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Availability Versus Utilization of Supplemental Breast Cancer Screening Post Passage of Breast Density Legislation



Despite the lack of evidence that supplemental screening in women with dense breasts reduces breast cancer mortality, 38 states have passed breast density legislation, with some including recommendations for supplemental screening. The objective of this study is to compare the availability versus use of supplemental breast cancer screening modalities and determine factors driving use of supplemental screening in rural versus urban settings.


A 50-item mailed survey using the Tailored Design Method was sent to American College of Radiology mammography-accredited facilities in North Carolina in 2017. Respondents included 94 facilities (48 rural and 46 urban locations). Survey questions focused on breast cancer and supplemental screening services, breast density, risk factors/assessment, and facility demographics.


The survey response rate was 60.3% (94/156). Among the 94 respondents, 64.0% (n = 60) reported availability of any type of supplemental screening (digital breast tomosynthesis [DBT], ultrasound, or magnetic resonance imaging [MRI]). In facilities where supplemental screening modalities were available, the most commonly utilized supplemental screening modality was DBT (96.4%), compared with ultrasound (35.7%) and MRI (46.7%). Facilities reported using supplemental screening based on patient breast density (48.3%), referring physician recommendation (63.3%), reading radiologist recommendation (63.3%), breast cancer risk factors (48.3%), and patient request (40.0%). Urban facilities were more likely than rural facilities to base supplemental screening on breast cancer risk factors (62.5% vs. 32.1%; p-value = 0.019), referring physician (75.0% vs. 50.0%; p-value = 0.045), and reading radiologist (78.1% vs. 46.4%; p-value = 0.011).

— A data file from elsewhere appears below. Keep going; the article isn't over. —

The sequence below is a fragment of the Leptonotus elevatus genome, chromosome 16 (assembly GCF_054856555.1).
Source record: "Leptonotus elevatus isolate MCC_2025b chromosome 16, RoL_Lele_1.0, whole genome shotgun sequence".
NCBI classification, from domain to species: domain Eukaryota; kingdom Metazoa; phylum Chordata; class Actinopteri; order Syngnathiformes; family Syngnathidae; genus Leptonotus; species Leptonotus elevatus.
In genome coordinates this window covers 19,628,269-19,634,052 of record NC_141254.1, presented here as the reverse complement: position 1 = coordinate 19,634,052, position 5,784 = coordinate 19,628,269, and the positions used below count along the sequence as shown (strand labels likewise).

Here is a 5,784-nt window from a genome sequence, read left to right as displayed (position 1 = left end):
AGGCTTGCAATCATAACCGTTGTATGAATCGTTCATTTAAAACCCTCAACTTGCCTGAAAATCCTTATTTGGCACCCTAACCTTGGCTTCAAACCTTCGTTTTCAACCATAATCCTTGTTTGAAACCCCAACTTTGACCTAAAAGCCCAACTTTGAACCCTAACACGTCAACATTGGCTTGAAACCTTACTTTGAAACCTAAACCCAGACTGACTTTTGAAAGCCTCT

In our study, supplemental screening modalities were widely available, with facilities more likely to use DBT for supplemental screening compared to other modalities.

To read more, see the following article on the PubMed website: PMID: 32960137